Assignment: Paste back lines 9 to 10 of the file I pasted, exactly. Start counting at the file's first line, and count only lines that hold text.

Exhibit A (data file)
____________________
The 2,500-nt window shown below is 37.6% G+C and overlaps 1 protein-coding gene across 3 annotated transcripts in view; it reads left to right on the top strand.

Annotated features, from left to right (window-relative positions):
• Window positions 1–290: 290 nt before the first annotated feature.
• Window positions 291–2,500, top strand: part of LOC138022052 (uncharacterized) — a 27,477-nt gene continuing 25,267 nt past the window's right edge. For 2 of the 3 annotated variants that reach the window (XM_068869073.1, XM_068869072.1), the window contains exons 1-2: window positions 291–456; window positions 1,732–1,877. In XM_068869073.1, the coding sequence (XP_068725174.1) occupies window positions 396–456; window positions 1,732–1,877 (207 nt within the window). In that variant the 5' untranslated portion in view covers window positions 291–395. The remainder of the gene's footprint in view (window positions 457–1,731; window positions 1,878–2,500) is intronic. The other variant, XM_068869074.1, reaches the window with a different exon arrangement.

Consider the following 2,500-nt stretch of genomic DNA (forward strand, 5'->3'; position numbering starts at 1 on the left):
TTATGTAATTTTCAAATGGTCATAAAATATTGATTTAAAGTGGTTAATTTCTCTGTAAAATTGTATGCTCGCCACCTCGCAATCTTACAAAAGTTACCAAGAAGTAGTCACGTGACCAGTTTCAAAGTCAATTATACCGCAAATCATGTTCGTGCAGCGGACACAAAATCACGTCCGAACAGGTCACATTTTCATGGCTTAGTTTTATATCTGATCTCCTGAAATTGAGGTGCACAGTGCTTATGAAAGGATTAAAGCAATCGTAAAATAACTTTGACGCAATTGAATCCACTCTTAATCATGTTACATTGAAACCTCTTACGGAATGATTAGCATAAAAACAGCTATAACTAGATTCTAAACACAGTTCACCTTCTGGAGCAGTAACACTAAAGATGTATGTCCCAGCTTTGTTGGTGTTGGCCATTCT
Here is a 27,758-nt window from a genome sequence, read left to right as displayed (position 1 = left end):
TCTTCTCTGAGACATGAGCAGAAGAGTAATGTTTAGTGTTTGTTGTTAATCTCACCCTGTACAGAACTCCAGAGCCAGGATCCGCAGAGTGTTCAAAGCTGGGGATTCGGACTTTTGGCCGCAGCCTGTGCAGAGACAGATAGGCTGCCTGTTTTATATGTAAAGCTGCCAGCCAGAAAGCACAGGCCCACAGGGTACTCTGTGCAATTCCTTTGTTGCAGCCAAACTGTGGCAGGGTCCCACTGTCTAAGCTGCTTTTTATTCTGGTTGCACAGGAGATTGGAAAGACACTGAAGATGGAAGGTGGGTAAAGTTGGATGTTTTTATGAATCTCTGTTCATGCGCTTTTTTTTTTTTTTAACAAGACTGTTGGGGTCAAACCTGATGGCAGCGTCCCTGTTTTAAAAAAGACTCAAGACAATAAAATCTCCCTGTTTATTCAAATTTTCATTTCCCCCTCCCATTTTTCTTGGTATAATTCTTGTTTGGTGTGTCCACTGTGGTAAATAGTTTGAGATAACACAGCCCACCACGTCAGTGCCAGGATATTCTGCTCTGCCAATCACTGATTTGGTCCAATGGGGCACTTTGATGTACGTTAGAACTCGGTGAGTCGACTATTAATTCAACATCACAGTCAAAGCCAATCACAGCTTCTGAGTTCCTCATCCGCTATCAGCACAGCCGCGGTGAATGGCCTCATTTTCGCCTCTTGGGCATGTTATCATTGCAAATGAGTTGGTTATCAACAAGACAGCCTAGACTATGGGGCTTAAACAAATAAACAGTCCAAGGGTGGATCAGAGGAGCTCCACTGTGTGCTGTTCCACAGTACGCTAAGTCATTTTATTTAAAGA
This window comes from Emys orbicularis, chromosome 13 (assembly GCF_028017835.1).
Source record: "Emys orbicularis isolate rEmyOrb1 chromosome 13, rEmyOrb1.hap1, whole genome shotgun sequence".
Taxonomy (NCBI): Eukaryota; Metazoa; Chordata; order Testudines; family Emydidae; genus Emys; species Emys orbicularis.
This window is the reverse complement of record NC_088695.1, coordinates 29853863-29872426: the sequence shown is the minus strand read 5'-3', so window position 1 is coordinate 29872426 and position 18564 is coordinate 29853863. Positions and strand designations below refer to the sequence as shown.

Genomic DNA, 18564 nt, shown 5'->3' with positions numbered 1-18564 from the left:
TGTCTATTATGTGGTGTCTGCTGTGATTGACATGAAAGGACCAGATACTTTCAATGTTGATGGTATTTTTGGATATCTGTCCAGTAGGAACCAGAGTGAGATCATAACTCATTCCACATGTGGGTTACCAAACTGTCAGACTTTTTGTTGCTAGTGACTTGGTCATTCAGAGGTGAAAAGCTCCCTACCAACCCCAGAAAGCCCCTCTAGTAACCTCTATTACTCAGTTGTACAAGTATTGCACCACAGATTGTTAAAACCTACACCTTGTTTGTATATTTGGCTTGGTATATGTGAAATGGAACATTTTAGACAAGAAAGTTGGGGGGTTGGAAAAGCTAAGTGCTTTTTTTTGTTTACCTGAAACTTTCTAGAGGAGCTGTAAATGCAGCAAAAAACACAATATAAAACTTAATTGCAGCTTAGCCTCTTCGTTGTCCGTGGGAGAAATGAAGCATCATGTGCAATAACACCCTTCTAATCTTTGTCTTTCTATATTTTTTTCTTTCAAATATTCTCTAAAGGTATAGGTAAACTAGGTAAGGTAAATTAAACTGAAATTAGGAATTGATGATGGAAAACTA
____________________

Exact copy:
This window comes from Emys orbicularis, chromosome 13 (assembly GCF_028017835.1).
Source record: "Emys orbicularis isolate rEmyOrb1 chromosome 13, rEmyOrb1.hap1, whole genome shotgun sequence".